I wanted Under the Never Sky from the moment I saw the cover and read the synopsis. I coveted it almost more than any other book I've read recently. The synopsis was electrifying and until it arrived in the mail, this book had an unshakeable hold on my heart. I waited to read it so that it would count for the 2012 debut author challenge, and in the time between receiving it and beginning to read Under the Never Sky, I'd forgotten just how much it appealed to me - yet I quickly remembered once I was about three chapters into it. Although I was confused at first, since Veronica Ross propells the reader right into the action, not really giving anyone a chance to catch their breath, I quickly acclimated to both Aria and Perry's worlds, and leaving those worlds for any amount of time was frustrating, almost painful - because I was so involved with both of them, and their journies - together and as individuals.
Over the course of Under the Never Sky, we become well acquainted with both Aria and Perry, two people who couldn't be more different - or so they think. I adored both of them, in different ways. Veronica Rossi shares both of their narratives with us in alternating chapters, which usually is very off-putting for me, but here, it worked. In fact, I truly cannot imagine the story being told any other way now, having read it. The dual points of view work perfectly, by showing us the foils that Aria and Perry are to one another both through their different ways of life and their ideals on - and prejudices about - one another, so that it means so much more when they do finally start working together to achieve not just their individual goals, but at times, the same goals. Their antagonism toward one another is peeled back slowly, gradually, so that the friendship and, in time, affection that builds between them is done in beautiful layers. It's never too much, never overpowering, but always gorgeously developed.
Aria and Perry are so believable together because they are both such heart-felt characters, who experience poignant growth during Under the Never Sky. When we first meet Aria, she is sheltered and untested, and largely unprepared for the reality of being alone in "the Death Shop." Peregrine or Perry (I'm not sure which I prefer) considers all Reverie Dwellers "Moles" and is filled with rage at his brother's leadership of their tribe, as well as awash in the abilities he possesses. While Perry softens in some ways, yet never loses his edge, Aria becomes tougher, maturing into a survivor, but never hardens. The two grow to perfectly compliment one another; through various encounters and experiences that they share, Veronica Rossi masterfully brings them together.
Both the plot of Under the Never Sky and the secondary characters are equally riveting. The story itself spins out differently than I would have expected from the synopsis, and while I am still unclear on some things such as the Unity, what happened to the world as we know it, and how much time passed between then and the time that the book is set in, and although that was distracting at times, having so many questions, I have faith that Veronica Rossi will answer them in the books to come. Between the lush world-building of both Reverie and the Outsider lands, the secrets that are revealed throughout Under the Never Sky, and the way the first book leaves off, I have no doubt that the sequels will be just as thrilling and heart-stopping.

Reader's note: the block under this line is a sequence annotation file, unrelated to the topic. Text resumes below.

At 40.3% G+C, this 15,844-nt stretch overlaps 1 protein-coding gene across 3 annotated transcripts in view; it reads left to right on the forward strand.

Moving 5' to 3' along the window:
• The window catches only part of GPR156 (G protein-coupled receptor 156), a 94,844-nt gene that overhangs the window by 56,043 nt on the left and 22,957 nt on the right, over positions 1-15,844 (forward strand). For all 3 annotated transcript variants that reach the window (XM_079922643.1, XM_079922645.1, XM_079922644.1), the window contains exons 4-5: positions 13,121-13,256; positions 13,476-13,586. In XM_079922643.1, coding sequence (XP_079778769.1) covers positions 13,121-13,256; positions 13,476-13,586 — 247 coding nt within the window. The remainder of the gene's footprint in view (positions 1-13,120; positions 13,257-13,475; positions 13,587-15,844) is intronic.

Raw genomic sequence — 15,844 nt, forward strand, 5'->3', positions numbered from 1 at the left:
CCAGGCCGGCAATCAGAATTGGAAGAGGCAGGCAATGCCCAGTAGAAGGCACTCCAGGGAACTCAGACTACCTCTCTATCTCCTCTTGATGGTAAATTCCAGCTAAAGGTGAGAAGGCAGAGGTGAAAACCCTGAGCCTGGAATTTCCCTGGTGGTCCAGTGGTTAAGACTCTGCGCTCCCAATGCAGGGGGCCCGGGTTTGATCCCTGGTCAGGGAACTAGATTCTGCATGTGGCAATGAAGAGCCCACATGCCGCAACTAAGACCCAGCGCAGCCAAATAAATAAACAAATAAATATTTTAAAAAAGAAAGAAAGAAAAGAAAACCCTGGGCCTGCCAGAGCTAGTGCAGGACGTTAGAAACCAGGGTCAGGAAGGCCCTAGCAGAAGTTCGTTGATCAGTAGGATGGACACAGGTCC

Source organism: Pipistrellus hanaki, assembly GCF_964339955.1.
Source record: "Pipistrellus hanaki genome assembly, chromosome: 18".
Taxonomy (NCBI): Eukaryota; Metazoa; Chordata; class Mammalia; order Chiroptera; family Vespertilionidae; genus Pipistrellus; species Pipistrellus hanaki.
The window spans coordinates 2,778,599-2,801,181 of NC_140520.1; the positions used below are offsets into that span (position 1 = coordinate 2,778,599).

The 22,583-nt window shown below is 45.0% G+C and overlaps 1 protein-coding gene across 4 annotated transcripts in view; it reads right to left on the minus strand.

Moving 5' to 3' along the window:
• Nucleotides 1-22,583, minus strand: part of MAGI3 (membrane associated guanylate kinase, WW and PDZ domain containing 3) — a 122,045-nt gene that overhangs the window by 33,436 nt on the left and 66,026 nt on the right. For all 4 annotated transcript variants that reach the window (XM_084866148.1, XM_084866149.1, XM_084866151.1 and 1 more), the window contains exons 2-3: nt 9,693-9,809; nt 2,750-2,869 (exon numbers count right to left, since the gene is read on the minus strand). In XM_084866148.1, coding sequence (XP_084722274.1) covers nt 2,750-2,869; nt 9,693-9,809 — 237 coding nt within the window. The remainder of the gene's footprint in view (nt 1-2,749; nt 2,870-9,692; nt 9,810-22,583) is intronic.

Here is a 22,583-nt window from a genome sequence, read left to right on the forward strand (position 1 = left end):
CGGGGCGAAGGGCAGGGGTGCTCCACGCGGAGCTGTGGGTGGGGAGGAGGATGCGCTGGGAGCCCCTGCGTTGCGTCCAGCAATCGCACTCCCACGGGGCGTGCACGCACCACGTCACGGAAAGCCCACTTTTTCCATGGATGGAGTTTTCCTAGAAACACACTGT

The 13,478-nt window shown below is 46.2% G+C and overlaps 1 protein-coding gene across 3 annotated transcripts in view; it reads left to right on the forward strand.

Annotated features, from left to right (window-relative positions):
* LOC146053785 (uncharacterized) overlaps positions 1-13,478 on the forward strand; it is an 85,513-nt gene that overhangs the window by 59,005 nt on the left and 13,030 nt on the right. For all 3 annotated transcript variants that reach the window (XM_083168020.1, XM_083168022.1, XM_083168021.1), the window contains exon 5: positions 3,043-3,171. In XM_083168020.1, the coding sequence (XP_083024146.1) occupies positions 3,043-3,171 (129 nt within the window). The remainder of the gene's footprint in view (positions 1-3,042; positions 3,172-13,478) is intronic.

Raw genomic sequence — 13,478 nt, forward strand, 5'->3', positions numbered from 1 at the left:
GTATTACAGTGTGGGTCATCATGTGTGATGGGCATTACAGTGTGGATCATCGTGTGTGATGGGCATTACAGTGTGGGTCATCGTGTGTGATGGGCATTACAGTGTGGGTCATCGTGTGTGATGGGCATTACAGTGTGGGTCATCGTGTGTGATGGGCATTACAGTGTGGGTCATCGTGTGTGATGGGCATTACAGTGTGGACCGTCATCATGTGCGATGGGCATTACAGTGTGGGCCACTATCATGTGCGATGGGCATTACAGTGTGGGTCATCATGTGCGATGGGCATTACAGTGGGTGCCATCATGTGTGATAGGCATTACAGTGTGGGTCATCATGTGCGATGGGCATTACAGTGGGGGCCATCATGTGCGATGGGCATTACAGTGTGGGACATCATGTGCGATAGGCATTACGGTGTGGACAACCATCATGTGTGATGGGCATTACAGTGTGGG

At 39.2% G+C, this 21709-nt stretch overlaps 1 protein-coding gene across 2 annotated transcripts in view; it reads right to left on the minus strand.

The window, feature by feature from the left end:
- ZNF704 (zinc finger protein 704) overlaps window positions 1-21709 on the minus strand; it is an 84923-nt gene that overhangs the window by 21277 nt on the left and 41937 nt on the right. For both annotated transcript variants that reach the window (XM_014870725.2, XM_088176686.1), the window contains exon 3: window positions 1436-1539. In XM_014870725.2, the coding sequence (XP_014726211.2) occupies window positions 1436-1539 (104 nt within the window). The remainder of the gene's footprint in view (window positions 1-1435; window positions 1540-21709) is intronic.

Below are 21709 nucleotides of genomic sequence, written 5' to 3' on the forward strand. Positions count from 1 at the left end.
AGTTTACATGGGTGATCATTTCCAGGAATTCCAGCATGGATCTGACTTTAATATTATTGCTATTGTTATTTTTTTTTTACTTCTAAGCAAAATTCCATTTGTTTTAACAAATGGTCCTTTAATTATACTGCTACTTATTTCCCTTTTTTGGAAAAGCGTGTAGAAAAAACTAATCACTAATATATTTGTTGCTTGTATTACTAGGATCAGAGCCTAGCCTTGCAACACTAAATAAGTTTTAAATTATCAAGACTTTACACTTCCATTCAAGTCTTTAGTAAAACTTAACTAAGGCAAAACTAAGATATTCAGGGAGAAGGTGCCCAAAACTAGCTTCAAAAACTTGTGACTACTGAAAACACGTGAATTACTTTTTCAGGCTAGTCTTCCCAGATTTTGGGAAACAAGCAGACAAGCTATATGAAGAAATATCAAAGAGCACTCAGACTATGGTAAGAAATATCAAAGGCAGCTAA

I've tried and tried to describe the plot of Under the Never Sky to various friends, but it's such an amazing blend of dystopia and sci-fi that I never really know where to begin. I never knew what to expect, starting a new chapter, but for me, the underlying, thrumming emotion of Under the Never Sky is truly what kept me reading. Whether it was Aria and Perry discovering one another, Aria's love for her mother, Lumina, or Perry's for his nephew, Talon, the emotion was there, real, and strong. There were scenes between Perry and Talon, or Aria and Perry that felt so private and precious, it was like Veronia Rossi was lifting the veil on a moment that was really happening, allowing the reader a peek. I adored Perry's bonds with the ones he loved, and his intentions to be a better, stronger leader than his brother - for his faults, Peregrine is a true hero, and with him, Aria becomes a true heroine.
Under the Never Sky has it all - mystery, drama, intrigue, romance, a bit of fantasy, but underneath it all, the lynchpin that holds the story together and makes it so unforgettable is the heartbeat that Veronica Ross has infused her novel with, ensuring anyone who reads Under the Never Sky will be thinking about it long after reading the last page.
In accordance with FTC guidelines, I received this book from the publisher in exchange for an honest review. No money or compensation of any sort exchanged hands. I review books with no intention of monetary gain; rather, I review books out of my love of reading.